Despite days trapped in the gloom of a cramped, part-submerged chamber the youngsters’ psychological state is “very good”, Thongchai Lertwilairatanapong, Inspector General of the Public Health Ministry, told reporters yesterday (July 11), adding that they were now “free from stress”.
The upbeat assessments were surprising given that the boys and their football coach initially survived for more than a week in pitch darkness on a narrow ledge – with the passing days marked by hunger and fear that they might never be found.
When they eventually were rescued it involved an extremely hazardous extraction – guided one-by-one, using underwater breathing equipment, through a series of long, flooded sections of narrow tunnels.
Despite the positive health assessments so far experts said they would all need to be monitored closely for signs of psychological distress that could take months to manifest itself.
“Their journey is not over yet,” said Jennifer Wild, a clinical psychologist at the Oxford Centre for Anxiety Disorders and Trauma.
“It’s possible after an ordeal such as this that similar cues will bring back feelings or memories from the trauma ... being in the dark, being in rooms when the doors are closed, having a scan such as an MRI and possibly swimming,” Wild said via the expert database Science Media Centre.
“In the weeks after such an ordeal, it is common for people to have unwanted memories, feelings and flashbacks,” Wild said, adding that while such symptoms usually clear up after a month, any longer could indicate post-traumatic stress disorder (PTSD).
The boys are expected to spend a week in hospital in Chiang Rai and six months of psychological monitoring.
Doctors said the week-long quarantine period was necessary to ensure they had not contracted any infections from inside the cave, but parents were allowed to visit the first group wearing protective gear on Tuesday (July 10).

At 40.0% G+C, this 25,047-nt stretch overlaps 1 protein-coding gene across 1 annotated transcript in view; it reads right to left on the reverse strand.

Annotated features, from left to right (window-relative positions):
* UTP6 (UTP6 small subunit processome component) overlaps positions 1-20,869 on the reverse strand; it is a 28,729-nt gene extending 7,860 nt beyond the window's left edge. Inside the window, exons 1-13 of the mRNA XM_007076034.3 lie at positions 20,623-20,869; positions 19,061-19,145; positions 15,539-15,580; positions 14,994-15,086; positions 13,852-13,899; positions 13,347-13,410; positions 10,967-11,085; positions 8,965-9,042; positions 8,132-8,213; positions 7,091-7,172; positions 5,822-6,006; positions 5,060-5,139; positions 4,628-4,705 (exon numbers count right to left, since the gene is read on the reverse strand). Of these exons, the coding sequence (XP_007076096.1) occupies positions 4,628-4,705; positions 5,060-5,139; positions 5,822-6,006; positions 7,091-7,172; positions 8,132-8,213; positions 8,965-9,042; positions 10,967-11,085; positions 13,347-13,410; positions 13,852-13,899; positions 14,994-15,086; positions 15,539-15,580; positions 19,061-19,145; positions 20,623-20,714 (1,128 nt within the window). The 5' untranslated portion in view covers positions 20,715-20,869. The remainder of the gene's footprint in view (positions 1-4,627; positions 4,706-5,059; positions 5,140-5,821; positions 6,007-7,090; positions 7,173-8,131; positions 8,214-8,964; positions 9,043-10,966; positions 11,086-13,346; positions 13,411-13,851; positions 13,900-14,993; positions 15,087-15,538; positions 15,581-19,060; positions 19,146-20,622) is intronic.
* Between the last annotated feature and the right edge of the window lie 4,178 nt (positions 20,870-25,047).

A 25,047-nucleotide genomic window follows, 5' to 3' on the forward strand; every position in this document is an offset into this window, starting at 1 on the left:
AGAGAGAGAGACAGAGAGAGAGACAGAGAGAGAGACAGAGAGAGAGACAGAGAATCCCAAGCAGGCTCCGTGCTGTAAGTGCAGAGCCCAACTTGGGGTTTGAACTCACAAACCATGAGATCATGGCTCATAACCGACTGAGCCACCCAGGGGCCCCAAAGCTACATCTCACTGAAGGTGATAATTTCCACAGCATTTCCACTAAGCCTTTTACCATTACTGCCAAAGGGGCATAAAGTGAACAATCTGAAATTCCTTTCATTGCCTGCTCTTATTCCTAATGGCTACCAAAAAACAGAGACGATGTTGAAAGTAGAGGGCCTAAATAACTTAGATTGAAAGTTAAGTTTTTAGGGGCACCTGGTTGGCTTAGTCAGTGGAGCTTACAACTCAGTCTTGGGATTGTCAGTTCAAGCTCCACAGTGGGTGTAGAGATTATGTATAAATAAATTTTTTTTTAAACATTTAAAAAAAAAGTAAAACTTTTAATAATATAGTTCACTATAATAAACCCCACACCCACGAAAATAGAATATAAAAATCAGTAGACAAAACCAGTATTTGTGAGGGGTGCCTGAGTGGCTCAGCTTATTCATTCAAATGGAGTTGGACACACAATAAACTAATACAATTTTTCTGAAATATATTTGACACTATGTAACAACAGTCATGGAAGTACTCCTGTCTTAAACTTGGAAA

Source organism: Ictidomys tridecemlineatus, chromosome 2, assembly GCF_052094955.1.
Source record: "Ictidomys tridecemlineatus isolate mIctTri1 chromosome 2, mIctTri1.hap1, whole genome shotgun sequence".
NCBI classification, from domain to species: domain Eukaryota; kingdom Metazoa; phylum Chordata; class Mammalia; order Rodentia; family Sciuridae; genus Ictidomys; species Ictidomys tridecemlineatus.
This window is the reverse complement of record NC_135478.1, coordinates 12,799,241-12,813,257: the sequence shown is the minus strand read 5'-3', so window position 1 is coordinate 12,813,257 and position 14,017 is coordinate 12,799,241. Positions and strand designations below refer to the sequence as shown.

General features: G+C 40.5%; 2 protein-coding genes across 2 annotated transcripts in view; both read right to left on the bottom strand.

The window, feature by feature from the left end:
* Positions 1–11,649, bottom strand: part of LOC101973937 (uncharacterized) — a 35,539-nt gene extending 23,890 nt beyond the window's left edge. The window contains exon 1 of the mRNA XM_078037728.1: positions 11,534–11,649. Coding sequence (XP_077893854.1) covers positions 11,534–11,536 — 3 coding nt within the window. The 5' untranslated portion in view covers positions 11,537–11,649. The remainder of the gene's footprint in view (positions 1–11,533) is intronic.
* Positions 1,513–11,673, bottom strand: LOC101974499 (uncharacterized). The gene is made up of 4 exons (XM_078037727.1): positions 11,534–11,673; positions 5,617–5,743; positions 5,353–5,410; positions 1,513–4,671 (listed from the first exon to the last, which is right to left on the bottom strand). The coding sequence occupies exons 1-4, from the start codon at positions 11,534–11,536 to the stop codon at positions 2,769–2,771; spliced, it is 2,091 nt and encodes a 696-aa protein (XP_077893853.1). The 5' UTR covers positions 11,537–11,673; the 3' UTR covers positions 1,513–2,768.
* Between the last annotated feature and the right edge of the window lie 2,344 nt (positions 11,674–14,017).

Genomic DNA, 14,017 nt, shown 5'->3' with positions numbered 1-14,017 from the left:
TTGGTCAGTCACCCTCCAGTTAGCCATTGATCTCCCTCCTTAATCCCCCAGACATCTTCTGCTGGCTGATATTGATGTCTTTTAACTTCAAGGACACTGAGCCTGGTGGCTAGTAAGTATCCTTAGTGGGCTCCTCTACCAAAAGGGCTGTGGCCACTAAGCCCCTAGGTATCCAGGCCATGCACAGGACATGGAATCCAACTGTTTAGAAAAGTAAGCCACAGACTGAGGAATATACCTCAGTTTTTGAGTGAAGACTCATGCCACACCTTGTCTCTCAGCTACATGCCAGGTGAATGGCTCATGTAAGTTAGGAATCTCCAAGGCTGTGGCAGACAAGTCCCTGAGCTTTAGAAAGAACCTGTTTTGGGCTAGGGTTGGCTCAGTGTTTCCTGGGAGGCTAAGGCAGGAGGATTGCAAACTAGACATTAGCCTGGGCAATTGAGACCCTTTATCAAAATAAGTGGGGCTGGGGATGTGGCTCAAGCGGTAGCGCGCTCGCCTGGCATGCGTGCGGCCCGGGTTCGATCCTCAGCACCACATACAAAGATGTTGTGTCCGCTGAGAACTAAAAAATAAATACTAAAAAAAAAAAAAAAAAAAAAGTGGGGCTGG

But even after they are fully reunited with their families and discharged, their recovery will remain an ongoing process – especially in the short term.
“They may become fearful, clingy, or jumpy,” said Andrea Danese, a psychologist at King’s College London.
“They may fear for their safety; they may become very moody or easily upset – or, in contrast, become detached or numb,” she added.
The boys – all members of the same football team – may have been helped during their ordeal by the fact that they were already a unit rather than a group of strangers.
“The important things will be helping each other, returning to school and getting back into their community,” said Boonruang Triruangworawat, director-general of the Thai Heath Ministry’s Mental Health Department.
Wild stressed that the boy’s youth and collective spirit could also play to their advantage in terms of processing what they had been through.
“If they can view the ordeal as an unusual adventure rather than dwelling on how the event could have cost their lives, they will be more likely to have a good emotional outcome,” Wild said.
“If they focus and dwell on what could have happened, they’ll have a harder time,” she added.